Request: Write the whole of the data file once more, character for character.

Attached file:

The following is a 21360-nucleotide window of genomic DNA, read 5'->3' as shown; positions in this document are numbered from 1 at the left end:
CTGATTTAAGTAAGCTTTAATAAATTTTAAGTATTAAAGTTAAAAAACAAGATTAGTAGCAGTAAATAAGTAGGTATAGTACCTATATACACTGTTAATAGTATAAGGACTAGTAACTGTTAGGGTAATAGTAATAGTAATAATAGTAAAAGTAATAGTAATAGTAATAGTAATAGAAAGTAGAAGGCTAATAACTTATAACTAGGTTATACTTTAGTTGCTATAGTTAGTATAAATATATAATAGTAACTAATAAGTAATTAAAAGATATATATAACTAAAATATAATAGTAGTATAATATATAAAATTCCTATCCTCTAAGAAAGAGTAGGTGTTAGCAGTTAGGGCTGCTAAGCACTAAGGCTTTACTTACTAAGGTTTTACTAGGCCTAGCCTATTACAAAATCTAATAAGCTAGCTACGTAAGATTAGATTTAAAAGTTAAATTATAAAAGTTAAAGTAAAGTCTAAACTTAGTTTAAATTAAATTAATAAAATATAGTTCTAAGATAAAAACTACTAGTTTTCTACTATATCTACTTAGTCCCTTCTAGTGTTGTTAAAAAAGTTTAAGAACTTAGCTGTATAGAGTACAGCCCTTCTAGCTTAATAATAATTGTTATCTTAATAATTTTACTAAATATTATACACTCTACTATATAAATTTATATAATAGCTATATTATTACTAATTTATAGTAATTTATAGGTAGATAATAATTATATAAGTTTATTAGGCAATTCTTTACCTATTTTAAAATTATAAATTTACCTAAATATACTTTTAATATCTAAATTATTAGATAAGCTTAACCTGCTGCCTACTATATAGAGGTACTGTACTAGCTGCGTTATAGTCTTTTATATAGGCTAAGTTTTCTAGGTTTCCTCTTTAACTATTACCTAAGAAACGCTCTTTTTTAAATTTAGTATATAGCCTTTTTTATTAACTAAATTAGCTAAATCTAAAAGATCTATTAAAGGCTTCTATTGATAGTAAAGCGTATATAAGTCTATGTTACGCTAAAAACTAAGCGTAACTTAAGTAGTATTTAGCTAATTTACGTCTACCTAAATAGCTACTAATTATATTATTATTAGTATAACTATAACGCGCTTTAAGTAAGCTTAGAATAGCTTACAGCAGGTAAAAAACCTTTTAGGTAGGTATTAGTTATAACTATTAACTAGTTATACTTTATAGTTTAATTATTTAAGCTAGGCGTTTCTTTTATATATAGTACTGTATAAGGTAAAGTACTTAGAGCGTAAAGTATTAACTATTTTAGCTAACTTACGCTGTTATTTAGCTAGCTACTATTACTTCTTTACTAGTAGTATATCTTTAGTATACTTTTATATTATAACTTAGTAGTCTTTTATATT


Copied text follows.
The following is a 21360-nucleotide window of genomic DNA, read 5'->3' as shown; positions in this document are numbered from 1 at the left end:
CTGATTTAAGTAAGCTTTAATAAATTTTAAGTATTAAAGTTAAAAAACAAGATTAGTAGCAGTAAATAAGTAGGTATAGTACCTATATACACTGTTAATAGTATAAGGACTAGTAACTGTTAGGGTAATAGTAATAGTAATAATAGTAAAAGTAATAGTAATAGTAATAGTAATAGAAAGTAGAAGGCTAATAACTTATAACTAGGTTATACTTTAGTTGCTATAGTTAGTATAAATATATAATAGTAACTAATAAGTAATTAAAAGATATATATAACTAAAATATAATAGTAGTATAATATATAAAATTCCTATCCTCTAAGAAAGAGTAGGTGTTAGCAGTTAGGGCTGCTAAGCACTAAGGCTTTACTTACTAAGGTTTTACTAGGCCTAGCCTATTACAAAATCTAATAAGCTAGCTACGTAAGATTAGATTTAAAAGTTAAATTATAAAAGTTAAAGTAAAGTCTAAACTTAGTTTAAATTAAATTAATAAAATATAGTTCTAAGATAAAAACTACTAGTTTTCTACTATATCTACTTAGTCCCTTCTAGTGTTGTTAAAAAAGTTTAAGAACTTAGCTGTATAGAGTACAGCCCTTCTAGCTTAATAATAATTGTTATCTTAATAATTTTACTAAATATTATACACTCTACTATATAAATTTATATAATAGCTATATTATTACTAATTTATAGTAATTTATAGGTAGATAATAATTATATAAGTTTATTAGGCAATTCTTTACCTATTTTAAAATTATAAATTTACCTAAATATACTTTTAATATCTAAATTATTAGATAAGCTTAACCTGCTGCCTACTATATAGAGGTACTGTACTAGCTGCGTTATAGTCTTTTATATAGGCTAAGTTTTCTAGGTTTCCTCTTTAACTATTACCTAAGAAACGCTCTTTTTTAAATTTAGTATATAGCCTTTTTTATTAACTAAATTAGCTAAATCTAAAAGATCTATTAAAGGCTTCTATTGATAGTAAAGCGTATATAAGTCTATGTTACGCTAAAAACTAAGCGTAACTTAAGTAGTATTTAGCTAATTTACGTCTACCTAAATAGCTACTAATTATATTATTATTAGTATAACTATAACGCGCTTTAAGTAAGCTTAGAATAGCTTACAGCAGGTAAAAAACCTTTTAGGTAGGTATTAGTTATAACTATTAACTAGTTATACTTTATAGTTTAATTATTTAAGCTAGGCGTTTCTTTTATATATAGTACTGTATAAGGTAAAGTACTTAGAGCGTAAAGTATTAACTATTTTAGCTAACTTACGCTGTTATTTAGCTAGCTACTATTACTTCTTTACTAGTAGTATATCTTTAGTATACTTTTATATTATAACTTAGTAGTCTTTTATATT